Even if how we achieve this varies, everyone who plays games is out to experience and lose themselves in something different — something special. Maybe it’s the story of the world that manages to seal the deal, but sometimes the gameplay and the aesthetic itself are just that good that you find yourself playing while totally entranced. That’s what’s been happening to me lately, and I owe it all to Lumines Remastered.

Originally released for the PSP, Lumines tasks you to drop multicolored squares onto a grid-based playing field to make more squares of matching colors. All the while there’s a bar wiping across the play area that’ll make the joined squares disappear to up your score. This simple form of gameplay somehow captures the same simplistic excellence as Tetris with how it dares you to keep playing, and playing, and playing.

Shake your body down to the ground

That foundation is solid enough for a fun puzzle game, but what takes Lumines from nice distraction to sensory salvation is its sights and sounds. In the core mode your progress isn’t tied to score thresholds or a timer; it plays out across the length of a song. Each of these tracks has its own visual theme that changes the background and squares, all of which together are called skins.

I haven’t come across a skin I haven’t liked, with the abstract visuals and electronic beats melding perfectly with the gameplay. The constantly moving bar and your square drop rate are all tied to a song’s tempo, meaning some skins end up more demanding of your reflexes to keep while others test your ability to plan a bit ahead since squares are cleared much more slowly.

This all in mind, for me Lumines ended up a game of back and forth where even within the same skin you’d spend a whole lot of time laying squares together, only to suddenly see the opportunity you’ve been waiting to create a massive, screen clearing combo. It can go from low energy enjoyment of the aesthetic elements of the game to sudden revelry in the gameplay in the blink of an eye.

The main mode of the game, new to Lumines Remastered, tasks you with clearing all 24 of the game’s main skins in a row. It’ll just take a few times through to learn the ropes, and you’ll unlock a similar shuffle mode that randomizes the order. There’s also familiar and expanded puzzle and mission modes, local versus multiplayer, time attack, and a custom skin edit mode where you can tailor make your own experience by selecting which skins to play in whatever order you like.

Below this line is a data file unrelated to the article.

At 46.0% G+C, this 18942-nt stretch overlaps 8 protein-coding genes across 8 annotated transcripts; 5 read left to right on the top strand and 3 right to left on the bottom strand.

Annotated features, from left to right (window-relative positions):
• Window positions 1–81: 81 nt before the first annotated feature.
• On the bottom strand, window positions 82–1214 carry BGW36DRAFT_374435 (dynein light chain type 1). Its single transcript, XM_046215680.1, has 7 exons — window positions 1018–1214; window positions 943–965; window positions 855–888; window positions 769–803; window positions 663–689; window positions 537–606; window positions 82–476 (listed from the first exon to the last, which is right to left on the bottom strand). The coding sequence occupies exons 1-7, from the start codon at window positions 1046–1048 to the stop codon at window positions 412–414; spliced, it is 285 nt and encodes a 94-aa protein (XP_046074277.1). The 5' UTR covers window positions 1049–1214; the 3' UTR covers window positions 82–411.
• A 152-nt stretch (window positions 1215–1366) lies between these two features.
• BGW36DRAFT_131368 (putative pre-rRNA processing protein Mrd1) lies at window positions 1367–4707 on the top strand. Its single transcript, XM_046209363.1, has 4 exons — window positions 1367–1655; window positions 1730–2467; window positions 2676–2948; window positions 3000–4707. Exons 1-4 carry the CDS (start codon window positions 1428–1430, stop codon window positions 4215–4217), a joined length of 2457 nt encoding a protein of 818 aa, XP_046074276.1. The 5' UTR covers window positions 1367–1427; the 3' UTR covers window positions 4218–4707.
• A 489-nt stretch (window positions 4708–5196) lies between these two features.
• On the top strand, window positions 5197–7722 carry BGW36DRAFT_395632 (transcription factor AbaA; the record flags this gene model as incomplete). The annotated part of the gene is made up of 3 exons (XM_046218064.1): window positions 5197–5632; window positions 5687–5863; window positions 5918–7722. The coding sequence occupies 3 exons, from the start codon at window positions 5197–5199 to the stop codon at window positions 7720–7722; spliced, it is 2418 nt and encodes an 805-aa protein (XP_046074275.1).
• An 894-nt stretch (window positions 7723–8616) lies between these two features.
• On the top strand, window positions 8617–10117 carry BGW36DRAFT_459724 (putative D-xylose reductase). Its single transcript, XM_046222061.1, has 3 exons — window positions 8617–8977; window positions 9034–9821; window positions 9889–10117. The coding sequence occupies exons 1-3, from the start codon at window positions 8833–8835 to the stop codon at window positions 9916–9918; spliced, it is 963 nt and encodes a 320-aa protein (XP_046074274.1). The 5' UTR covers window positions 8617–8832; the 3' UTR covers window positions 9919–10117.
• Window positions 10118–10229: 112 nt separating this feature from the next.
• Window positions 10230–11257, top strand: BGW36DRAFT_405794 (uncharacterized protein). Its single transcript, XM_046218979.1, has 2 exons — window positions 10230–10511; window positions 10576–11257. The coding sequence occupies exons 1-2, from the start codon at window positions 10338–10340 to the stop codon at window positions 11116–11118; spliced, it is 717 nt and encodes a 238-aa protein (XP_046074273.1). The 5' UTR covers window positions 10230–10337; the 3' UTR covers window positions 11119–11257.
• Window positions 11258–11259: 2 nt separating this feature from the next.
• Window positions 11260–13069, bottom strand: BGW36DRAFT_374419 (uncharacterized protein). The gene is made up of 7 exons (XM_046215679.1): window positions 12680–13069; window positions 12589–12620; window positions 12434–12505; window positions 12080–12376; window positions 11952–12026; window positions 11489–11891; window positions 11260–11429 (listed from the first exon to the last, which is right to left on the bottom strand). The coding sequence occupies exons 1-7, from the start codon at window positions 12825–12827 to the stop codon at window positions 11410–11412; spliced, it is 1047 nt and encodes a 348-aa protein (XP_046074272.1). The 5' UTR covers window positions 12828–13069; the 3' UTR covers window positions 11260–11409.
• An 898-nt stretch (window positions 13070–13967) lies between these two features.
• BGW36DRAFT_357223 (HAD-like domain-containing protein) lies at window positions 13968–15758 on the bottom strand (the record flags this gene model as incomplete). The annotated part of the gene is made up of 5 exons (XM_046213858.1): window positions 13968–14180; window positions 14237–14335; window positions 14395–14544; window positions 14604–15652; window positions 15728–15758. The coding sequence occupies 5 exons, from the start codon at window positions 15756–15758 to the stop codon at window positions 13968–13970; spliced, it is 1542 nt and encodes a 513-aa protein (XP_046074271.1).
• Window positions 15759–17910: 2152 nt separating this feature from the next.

My only real issue with the game is one that’s shared with its whole drama: repetition. Made less of a problem with the visuals and sounds, it can’t be avoided that there’s really only one core way to play. If that doesn’t click with you for whatever reason, you won’t be finding a solution in the other modes. Playing through the game’s basic challenge mode is a different kind altogether as well, as it forces you to grind through every song again and again to try and get a little further and unlock new skins. I personally enjoyed the challenge and learning the best way to approach each skin’s unique timing, but not everyone will walk away as satisfied.

Shinin’, Shinin’, Shinin’, Shinin’, Shinin’…

The Remastered version also includes some of the best rumble support I’ve ever experienced in a game, made doubly so by the HD Rumble of the Joy-Con. Each skin has its own rumble rate that pairs with the song and your square placements by default, though you can turn off one or both of those (not that you should). That’s cool in its own right and feels satisfying, but where it takes things further is by allowing you to connect up to eight Joy-Con just for rumble support. Called Trance Vibration, you can have the two in hand for playing the game with others placed at points on your body to heighten the sensations overall.

What really surprised me was how this game got me to play with spare Joy-Con in my pockets — and it actually added something to the experience. Other recommended spots were under feet or placed in belt loops at the hips, or creating your own method of play. The full embracing of the hardware to heighten feedback is something I always appreciate seeing, and this stands right up there with Star Fox 64 paired with the Rumble Pak in my eyes.

Lumines Remastered is an easy recommendation for any kind of player. If you just want to hear a stellar and infectious soundtrack while looking at flashy, fitting visuals it’s got you covered. Want that with the promise of hours upon hours of self-driven gameplay while you chase your score and progress? Perfect. Most of all though, if you want to experience a game that can capture your senses and stir your brain all while being one of the most entertaining modern puzzle experiences available, you have to give Lumines a try.

 

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8.5
  • Simplistic, yet addicting, gameplay invites you to give yourself up
  • Excellent electronic soundtrack where each song is paired to unique visuals makes that surrender worth while
  • HD Rumble features thoroughly enhance the game
  • By design, it’s repetitive and score based which might turn some off from the experience
  • While present, the extra modes never struck me as engrossing as the main challenge
  • People will be jealous of how much fun you’re having with eight Joy-Con placed around your body while you play if you’re going for the full effect

System: Nintendo Switch

Release Date: June 26, 2018

Categories: Puzzle, Arcade, Lifestyle, Party

Publisher: Enhance

Developer: Resonair

Written by Ricky Berg

When he isn’t writing for Nintendo Wire, Ricky’s anticipating the next Kirby, Fire Emblem, or if the stars ever align, Mother 3 to be released. Till then he’ll have the warm comfort of Super Smash Bros. to keep him going.

Ricky Berg